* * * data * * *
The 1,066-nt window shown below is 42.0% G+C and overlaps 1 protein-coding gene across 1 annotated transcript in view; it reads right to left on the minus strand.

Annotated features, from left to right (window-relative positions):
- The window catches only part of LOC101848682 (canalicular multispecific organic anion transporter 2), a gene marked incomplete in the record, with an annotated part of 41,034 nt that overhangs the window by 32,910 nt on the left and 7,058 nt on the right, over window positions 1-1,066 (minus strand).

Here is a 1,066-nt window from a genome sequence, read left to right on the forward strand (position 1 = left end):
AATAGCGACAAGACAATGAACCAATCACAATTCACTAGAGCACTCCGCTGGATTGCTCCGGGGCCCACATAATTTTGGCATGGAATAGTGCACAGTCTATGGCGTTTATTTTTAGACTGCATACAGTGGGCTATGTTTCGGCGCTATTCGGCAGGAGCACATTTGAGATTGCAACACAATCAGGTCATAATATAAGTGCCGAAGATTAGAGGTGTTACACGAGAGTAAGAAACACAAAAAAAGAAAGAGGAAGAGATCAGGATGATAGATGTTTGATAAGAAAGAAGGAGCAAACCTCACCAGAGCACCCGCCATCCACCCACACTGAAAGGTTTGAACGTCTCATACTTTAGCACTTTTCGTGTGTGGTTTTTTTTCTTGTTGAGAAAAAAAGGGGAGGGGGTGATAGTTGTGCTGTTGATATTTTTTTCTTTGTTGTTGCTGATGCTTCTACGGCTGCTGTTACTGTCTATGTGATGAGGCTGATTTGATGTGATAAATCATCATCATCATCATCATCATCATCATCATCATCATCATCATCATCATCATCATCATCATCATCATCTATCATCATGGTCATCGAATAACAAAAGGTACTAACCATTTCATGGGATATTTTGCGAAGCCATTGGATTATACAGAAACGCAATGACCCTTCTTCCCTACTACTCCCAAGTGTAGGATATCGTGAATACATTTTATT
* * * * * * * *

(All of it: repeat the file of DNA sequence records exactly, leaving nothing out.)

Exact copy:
The 1,066-nt window shown below is 42.0% G+C and overlaps 1 protein-coding gene across 1 annotated transcript in view; it reads right to left on the minus strand.

Annotated features, from left to right (window-relative positions):
- The window catches only part of LOC101848682 (canalicular multispecific organic anion transporter 2), a gene marked incomplete in the record, with an annotated part of 41,034 nt that overhangs the window by 32,910 nt on the left and 7,058 nt on the right, over window positions 1-1,066 (minus strand).

Here is a 1,066-nt window from a genome sequence, read left to right on the forward strand (position 1 = left end):
AATAGCGACAAGACAATGAACCAATCACAATTCACTAGAGCACTCCGCTGGATTGCTCCGGGGCCCACATAATTTTGGCATGGAATAGTGCACAGTCTATGGCGTTTATTTTTAGACTGCATACAGTGGGCTATGTTTCGGCGCTATTCGGCAGGAGCACATTTGAGATTGCAACACAATCAGGTCATAATATAAGTGCCGAAGATTAGAGGTGTTACACGAGAGTAAGAAACACAAAAAAAGAAAGAGGAAGAGATCAGGATGATAGATGTTTGATAAGAAAGAAGGAGCAAACCTCACCAGAGCACCCGCCATCCACCCACACTGAAAGGTTTGAACGTCTCATACTTTAGCACTTTTCGTGTGTGGTTTTTTTTCTTGTTGAGAAAAAAAGGGGAGGGGGTGATAGTTGTGCTGTTGATATTTTTTTCTTTGTTGTTGCTGATGCTTCTACGGCTGCTGTTACTGTCTATGTGATGAGGCTGATTTGATGTGATAAATCATCATCATCATCATCATCATCATCATCATCATCATCATCATCATCATCATCATCATCATCATCATCTATCATCATGGTCATCGAATAACAAAAGGTACTAACCATTTCATGGGATATTTTGCGAAGCCATTGGATTATACAGAAACGCAATGACCCTTCTTCCCTACTACTCCCAAGTGTAGGATATCGTGAATACATTTTATT